Marketing Startup

Produce, don’t just consume.

Anyone who is creating content (including me) is seeking your attention and time.

What if, you seek your own attention and time?

Content creators want you to read their articles, listen to their podcasts, and watch their YouTube videos.

So you invest your time in reading, listening, and watching.

What if, you want to observe your world, think about new ideas, and produce great creations?

Shouldn’t you be investing your time in observing, thinking, and producing?

Produce, don’t just consume.

Entrepreneurship Philosophy Startup

Our Attitude, Action, and Ambition

Right now, most of us are trying our best to achieve our adjusted goals, but we’re still finding something is standing in our way.

And I hope it’s not one of these:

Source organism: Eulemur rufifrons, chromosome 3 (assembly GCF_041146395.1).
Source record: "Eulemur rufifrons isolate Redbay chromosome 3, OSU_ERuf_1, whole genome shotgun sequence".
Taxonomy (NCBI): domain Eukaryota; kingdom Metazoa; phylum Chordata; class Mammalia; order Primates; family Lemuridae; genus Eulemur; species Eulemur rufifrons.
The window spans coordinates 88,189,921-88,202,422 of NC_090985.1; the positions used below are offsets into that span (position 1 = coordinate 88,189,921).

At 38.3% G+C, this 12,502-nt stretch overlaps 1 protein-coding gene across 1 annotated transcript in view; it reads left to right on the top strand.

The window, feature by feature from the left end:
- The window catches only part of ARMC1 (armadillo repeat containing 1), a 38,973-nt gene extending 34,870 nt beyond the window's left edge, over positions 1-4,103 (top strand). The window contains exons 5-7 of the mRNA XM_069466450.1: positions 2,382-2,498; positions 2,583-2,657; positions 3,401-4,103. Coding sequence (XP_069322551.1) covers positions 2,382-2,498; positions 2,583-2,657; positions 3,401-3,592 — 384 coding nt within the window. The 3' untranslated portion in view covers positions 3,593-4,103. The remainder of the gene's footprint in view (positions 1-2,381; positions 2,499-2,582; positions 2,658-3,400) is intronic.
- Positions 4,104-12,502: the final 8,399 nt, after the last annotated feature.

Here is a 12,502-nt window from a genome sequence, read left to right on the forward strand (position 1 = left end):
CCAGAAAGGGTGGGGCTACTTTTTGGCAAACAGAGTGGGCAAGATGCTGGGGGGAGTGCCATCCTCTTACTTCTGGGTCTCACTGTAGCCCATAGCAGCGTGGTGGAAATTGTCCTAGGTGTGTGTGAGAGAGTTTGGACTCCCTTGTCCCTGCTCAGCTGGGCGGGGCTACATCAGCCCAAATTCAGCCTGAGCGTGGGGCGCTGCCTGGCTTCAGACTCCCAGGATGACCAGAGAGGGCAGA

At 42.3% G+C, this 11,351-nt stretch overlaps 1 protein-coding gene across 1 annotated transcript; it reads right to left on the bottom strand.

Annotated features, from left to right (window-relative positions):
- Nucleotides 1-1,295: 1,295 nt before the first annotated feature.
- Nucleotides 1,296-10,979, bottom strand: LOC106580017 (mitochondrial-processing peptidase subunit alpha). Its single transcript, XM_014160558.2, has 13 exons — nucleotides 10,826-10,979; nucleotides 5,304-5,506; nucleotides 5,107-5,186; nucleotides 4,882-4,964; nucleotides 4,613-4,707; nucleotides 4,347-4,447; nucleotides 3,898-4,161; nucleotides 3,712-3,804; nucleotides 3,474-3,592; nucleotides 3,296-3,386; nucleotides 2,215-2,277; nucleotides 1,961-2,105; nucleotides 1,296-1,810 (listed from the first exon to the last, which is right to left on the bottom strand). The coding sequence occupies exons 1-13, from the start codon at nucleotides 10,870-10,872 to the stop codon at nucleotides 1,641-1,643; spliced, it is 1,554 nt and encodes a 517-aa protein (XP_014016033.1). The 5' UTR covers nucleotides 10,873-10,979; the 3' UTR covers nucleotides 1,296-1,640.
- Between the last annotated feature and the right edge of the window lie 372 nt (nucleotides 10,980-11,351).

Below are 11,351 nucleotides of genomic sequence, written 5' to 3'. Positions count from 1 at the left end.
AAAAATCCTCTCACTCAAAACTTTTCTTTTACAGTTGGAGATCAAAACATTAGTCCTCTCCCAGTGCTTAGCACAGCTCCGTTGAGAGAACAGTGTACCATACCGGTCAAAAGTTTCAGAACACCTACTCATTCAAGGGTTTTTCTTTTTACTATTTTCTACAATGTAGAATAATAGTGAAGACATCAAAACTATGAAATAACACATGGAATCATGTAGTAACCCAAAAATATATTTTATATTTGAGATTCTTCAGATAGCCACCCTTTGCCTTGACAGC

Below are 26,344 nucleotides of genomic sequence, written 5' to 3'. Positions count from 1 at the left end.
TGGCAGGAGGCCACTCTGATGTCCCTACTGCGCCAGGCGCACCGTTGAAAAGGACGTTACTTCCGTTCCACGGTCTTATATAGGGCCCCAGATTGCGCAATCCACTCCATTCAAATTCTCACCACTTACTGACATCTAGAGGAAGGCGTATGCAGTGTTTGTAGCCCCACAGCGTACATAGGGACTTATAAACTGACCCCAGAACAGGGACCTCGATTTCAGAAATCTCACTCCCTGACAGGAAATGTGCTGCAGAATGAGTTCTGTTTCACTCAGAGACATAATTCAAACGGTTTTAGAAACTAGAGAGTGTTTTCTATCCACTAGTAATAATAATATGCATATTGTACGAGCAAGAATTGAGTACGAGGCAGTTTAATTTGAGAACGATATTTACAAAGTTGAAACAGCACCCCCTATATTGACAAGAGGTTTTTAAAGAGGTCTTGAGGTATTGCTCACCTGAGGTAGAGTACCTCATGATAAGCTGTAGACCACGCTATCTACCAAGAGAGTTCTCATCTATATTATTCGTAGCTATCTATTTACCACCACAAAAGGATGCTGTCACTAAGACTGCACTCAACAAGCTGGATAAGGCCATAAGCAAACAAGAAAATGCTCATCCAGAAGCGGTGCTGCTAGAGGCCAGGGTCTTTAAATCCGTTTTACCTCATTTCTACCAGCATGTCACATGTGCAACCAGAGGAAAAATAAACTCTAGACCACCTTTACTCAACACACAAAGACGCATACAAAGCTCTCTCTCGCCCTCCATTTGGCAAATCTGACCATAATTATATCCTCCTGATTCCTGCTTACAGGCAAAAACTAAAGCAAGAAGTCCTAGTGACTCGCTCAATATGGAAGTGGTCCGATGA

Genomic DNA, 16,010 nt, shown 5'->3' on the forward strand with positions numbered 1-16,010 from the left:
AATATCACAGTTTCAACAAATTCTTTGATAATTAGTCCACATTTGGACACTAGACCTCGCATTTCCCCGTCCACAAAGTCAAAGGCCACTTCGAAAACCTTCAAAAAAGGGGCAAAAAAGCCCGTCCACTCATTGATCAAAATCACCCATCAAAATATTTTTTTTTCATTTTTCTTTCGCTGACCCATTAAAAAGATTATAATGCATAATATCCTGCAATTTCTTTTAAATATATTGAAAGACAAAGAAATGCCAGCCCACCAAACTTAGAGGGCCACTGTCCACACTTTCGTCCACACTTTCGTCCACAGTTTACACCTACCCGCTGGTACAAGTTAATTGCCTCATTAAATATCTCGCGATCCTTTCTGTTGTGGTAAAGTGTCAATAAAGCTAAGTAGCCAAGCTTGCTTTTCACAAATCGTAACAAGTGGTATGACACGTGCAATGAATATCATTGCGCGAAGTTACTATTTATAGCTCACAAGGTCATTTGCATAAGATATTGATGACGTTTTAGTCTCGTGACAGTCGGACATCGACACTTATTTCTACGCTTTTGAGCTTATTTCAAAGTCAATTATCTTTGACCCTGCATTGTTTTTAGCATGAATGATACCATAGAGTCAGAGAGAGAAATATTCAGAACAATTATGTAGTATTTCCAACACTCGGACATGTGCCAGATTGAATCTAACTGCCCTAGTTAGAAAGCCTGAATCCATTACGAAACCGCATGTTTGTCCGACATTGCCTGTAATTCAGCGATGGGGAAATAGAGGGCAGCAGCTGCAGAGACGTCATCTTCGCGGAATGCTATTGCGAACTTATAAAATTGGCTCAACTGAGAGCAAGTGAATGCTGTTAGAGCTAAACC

• Our Attitude
  • Our Action
  • Our Ambition

Our Attitude

Let’s make sure we see and understand what’s occurring around us with the right mindset.


  • Control our emotions
  • Be objective
  • Embrace constraints
  • Think differently

Our Action

Let’s make sure we don’t keep doing the same thing, or blame society or economic conditions and, in the worst case, not do anything.


  • Keep moving
  • Practice persistence
  • Iterate constantly
  • Follow the process

Our Ambition

Let’s make sure our internal willpower is strong enough, so it’s not affected by the external world.


  • Build inner strength
  • Find a purpose bigger than ourselves

We’re in this together, and we’ll come out of this stronger.

Design Philosophy Product Management Startup

Attention to Detail Matters

Attention to detail is probably the most underrated attribute because of which many organizations are inefficient.